Energy market skeptical on antitrust proposal

Tamar

Senior industry source: The prices dictated by the state will make it hard for Israel to find a buyer for the Tamar field.

Two months after the Israeli Antitrust Authority director general ordered the dissolution of the Leviathan natural gas partnership, the state today presented a compromise proposal for the gas industry to the gas developers: Yitzhak Tshuva's Delek Group Ltd. (TASE: DLEKG) and US company Noble Energy. An inter-ministerial team from the Ministry of Finance; the National Economic Council; and the Ministry of National Infrastructure, Energy and Water Resources presented the proposal, which will also be presented to senior Noble Energy executives scheduled to visit Israel next week. The state's solution for the break up of the gas monopoly caused a big stir in the gas sector.

"It will be hard to find a purchaser to by Delek Group's holdings in Tamar. Furthermore, it won't be easy to find a buyer for the reservoir at the price level the state is willing to allow over the next five years," a senior gas industry source told "Globes." The source also referred to Israel Electric Corporation (IEC) (TASE: ELEC.B22), calling it "the biggest gas consumer," which he said was a victim, because it was paying an estimated $5.75 per energy unit, while the conventional electricity producers could now sign an agreement at a maximum price of $4.80. He said it was true that under the existing option, IEC could already choose to buy gas from several suppliers, but added that it would be several years before this was the case.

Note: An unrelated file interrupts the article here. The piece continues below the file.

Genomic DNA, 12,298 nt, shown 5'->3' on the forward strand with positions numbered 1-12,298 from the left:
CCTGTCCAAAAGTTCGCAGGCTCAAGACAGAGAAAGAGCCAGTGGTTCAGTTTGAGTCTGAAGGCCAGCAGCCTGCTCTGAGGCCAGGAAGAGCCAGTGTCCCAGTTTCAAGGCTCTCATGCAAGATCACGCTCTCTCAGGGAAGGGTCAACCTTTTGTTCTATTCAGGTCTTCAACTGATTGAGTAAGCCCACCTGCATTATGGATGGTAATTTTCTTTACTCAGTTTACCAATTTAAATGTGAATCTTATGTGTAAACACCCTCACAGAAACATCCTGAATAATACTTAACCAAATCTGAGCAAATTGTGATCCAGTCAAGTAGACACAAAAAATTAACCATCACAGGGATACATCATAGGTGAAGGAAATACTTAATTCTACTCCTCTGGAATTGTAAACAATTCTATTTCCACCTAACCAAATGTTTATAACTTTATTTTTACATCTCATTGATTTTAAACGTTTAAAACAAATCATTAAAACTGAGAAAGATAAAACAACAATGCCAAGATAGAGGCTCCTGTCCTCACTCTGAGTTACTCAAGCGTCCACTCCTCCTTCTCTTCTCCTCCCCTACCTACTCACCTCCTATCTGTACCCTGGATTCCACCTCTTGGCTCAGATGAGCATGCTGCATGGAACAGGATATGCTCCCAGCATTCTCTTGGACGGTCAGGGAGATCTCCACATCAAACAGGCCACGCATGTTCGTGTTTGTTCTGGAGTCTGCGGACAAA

Mathias Rigas, CEO of Cypriot company Energean, which last June signed an agreement with the partnership in the Myra and Sara gas exploration licenses to serve as an operator, also responded today, saying, "We're still interested in doing business in Israel, but we'll have to be more careful and meticulous now. We want to start doing business in Israel and also become active in other exploration licenses, but we'll have to wait and see how things develop, and decide only then." Rigas added, "There's no doubt that the Israeli government has changed the rules of the game. Certainty is the most important thing for investors. Any such change is a risk that we have to take into account, and if the risk eventually turns out to be too great, it may no longer be worth drilling in the gas license prospects."